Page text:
Restatement of the Law, The Law of American Indians Reporter Matthew L.M. Fletcher and Associate Reporters Wenona T. Singel and Kaighn Smith Jr. recently teamed up with ALI CLE to offer two courses on the Law of American Indians.

Economic Development in Indian Country: Lessons from the ALI’s Draft Restatement of the Law of American Indians, with Matthew L.M. Fletcher and Kaighn Smith Jr.

The complex topic of tribal economic development is one that rarely receives attention and is usually associated with Indian gaming. When it comes to the different forms of tribal economic development, each sovereign and the laws surrounding their economic involvement differ greatly. This course will detail the nuances of business in Indian country and how tribal nations achieve economic development while dealing with their sovereign counterparts, the federal government and the states. With more tribes doing business with U.S. companies, U.S. lawyers are crossing into Indian territory more and more. 

American Indian Law and U.S. Law: When Two Sovereigns Collide, with Matthew L.M. Fletcher and Wenona T. Singel

There are three kinds of sovereigns within the United States—federal, state, and tribal. The U.S. Constitution delineates the authorities, duties, and limitations of the United States in relation to the state governments, but the structure and text of the U.S. Constitution recognize Indian tribes as another kind of sovereign entity. In addition to the U.S. Constitution, there are statutes, executive orders, treaties, and other U.S. law that impact Indian tribes, and this is only complicated by each sovereign tribe’s individual set of laws. This program will present the basics of how U.S. law and tribal law intersect and how to navigate this complicated area of law.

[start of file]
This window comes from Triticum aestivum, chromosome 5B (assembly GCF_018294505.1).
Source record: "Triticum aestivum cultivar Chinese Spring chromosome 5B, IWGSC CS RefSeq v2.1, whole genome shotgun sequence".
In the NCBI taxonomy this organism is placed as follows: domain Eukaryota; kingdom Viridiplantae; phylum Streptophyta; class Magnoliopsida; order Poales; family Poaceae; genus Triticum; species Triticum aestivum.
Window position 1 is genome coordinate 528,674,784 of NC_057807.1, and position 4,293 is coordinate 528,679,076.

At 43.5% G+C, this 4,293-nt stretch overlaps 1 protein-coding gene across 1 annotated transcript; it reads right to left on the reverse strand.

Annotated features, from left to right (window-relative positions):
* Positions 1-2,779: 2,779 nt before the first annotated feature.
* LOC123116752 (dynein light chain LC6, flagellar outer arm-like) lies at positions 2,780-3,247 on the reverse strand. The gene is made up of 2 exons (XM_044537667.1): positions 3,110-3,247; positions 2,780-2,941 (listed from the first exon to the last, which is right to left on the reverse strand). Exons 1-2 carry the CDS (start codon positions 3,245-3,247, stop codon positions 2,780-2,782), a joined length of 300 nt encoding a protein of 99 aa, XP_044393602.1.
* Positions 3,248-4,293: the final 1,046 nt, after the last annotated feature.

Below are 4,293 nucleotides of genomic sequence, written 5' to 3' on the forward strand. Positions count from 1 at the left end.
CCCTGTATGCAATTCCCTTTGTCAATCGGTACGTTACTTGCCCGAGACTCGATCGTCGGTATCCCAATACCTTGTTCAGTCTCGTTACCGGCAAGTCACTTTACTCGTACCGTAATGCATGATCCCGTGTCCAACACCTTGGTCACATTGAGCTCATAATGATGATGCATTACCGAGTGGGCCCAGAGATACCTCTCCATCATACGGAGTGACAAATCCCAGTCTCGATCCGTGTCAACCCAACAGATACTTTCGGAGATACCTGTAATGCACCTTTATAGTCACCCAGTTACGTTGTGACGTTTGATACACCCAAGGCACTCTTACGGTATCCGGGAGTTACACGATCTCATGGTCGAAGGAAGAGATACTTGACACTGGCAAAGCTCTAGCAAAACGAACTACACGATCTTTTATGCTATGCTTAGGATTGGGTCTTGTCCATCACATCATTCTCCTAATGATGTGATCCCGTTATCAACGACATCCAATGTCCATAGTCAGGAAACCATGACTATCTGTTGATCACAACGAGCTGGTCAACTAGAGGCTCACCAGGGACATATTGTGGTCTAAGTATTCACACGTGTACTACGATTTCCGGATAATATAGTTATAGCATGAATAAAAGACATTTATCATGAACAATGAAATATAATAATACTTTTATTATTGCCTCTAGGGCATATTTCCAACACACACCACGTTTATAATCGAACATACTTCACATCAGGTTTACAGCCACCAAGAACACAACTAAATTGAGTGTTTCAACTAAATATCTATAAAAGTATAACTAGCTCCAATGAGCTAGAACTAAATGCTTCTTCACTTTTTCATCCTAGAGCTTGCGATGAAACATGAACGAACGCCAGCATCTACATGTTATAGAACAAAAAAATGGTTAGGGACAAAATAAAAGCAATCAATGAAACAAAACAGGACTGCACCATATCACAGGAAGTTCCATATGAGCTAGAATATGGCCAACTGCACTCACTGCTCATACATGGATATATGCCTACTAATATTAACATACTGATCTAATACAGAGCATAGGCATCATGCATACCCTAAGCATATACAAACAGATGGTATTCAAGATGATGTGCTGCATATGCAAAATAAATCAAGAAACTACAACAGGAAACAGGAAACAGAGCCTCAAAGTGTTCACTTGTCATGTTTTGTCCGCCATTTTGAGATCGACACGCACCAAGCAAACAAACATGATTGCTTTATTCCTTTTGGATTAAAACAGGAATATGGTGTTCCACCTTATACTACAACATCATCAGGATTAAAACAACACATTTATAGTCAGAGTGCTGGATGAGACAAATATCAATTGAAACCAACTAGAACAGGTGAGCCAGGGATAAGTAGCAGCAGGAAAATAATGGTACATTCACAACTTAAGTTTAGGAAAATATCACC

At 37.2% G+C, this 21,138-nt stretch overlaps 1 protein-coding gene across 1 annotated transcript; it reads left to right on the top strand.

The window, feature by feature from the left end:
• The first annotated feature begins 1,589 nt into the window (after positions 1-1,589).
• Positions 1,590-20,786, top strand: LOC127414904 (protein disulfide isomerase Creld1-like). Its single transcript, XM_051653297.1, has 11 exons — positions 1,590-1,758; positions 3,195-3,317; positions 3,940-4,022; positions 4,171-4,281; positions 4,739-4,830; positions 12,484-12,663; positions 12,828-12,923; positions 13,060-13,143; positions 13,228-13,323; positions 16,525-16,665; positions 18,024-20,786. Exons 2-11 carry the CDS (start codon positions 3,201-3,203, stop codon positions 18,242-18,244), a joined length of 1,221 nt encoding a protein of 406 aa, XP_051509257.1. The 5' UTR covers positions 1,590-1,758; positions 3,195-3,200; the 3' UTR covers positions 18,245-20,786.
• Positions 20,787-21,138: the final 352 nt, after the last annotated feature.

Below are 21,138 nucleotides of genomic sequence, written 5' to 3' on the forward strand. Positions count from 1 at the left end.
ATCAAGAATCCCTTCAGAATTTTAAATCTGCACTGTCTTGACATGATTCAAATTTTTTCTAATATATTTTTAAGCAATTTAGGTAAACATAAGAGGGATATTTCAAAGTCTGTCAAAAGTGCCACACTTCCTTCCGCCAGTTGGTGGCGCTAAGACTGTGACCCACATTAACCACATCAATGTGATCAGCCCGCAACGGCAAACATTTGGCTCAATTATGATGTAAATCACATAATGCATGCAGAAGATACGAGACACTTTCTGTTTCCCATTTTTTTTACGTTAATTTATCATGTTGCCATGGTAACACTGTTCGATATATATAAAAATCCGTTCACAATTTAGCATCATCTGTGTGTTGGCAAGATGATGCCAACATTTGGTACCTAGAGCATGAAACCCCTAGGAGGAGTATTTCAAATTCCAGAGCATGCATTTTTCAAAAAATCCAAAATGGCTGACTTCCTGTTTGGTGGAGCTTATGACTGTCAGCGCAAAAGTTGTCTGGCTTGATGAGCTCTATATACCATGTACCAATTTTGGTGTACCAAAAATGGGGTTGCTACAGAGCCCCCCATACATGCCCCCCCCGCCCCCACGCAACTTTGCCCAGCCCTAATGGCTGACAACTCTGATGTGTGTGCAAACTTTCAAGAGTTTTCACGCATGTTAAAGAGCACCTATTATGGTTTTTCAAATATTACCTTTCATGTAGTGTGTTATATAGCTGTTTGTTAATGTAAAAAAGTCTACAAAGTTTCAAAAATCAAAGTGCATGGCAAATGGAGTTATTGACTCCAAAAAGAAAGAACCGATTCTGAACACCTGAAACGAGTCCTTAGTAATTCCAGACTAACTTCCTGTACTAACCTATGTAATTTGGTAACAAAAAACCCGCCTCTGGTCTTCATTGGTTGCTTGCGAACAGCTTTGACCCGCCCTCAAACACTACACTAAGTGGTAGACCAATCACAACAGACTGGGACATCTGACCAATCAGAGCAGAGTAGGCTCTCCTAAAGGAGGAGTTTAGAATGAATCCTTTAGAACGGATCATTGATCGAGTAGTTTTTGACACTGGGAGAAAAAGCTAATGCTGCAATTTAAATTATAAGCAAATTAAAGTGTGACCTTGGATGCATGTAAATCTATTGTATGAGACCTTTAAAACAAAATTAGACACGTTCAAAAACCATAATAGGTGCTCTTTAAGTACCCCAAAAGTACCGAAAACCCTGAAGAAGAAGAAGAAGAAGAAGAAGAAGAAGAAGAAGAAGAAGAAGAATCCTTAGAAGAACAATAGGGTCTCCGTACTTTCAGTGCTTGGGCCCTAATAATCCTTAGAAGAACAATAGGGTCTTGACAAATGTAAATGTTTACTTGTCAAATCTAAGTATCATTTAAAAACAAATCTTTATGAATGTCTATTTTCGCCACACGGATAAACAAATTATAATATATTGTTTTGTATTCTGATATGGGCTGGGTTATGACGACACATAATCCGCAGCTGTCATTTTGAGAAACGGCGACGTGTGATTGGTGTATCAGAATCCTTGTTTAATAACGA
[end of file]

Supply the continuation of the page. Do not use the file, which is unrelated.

Visit ALI CLE for more information and to register.

Matthew L.M. Fletcher

Reporter, American Indian Law Restatement

Matthew L.M. Fletcher is a Professor of Law and Director of the Indigenous Law and Policy Center at Michigan State University College of Law. He is a member of the Grand Traverse Band of Ottawa and Chippewa Indians.  He sits as the Chief Justice of the Poarch Band of Creek Indians Supreme Court and also sits as an appellate judge for the Grand Traverse Band, the Hoopa Valley Tribe, the Lower Elwha Tribe, the Nottawaseppi Huron Band of Potawatomi Indians, the Pokagon Band of Potawatomi Indians, and the Santee Sioux Tribe of Nebraska.

Kaighn Smith, Jr.

Associate Reporter, American Indian Law Restatement

Kaighn Smith, Jr., leads Drummond Woodsum’s nationwide Indian Law Practice Group. He has represented Indian nations and their enterprises for more than 25 years in cases that focus on jurisdiction and sovereignty disputes, labor and employment relations, complex transactional disputes, environmental matters, and fishing and water rights.

Wenona T. Singel

Associate Reporter, American Indian Law Restatement

Wenona T. Singel is the deputy legal counsel to the Office of the Governor for the State of Michigan. Ms. Singel is the first American Indian to hold this position in Michigan. Her position of deputy legal counsel includes serving as the advisor to the Governor on tribal affairs where she work to strengthen the government-to-government relationship between Michigan’s twelve federally-recognized tribes and the State of Michigan. Before her appointment, Ms. Singel was an associate professor at MSU College of Law and Associate Director of the Indigenous Law and Policy Center. She is a magna cum laude graduate of Harvard College, and she received a J.D. from Harvard Law School.   

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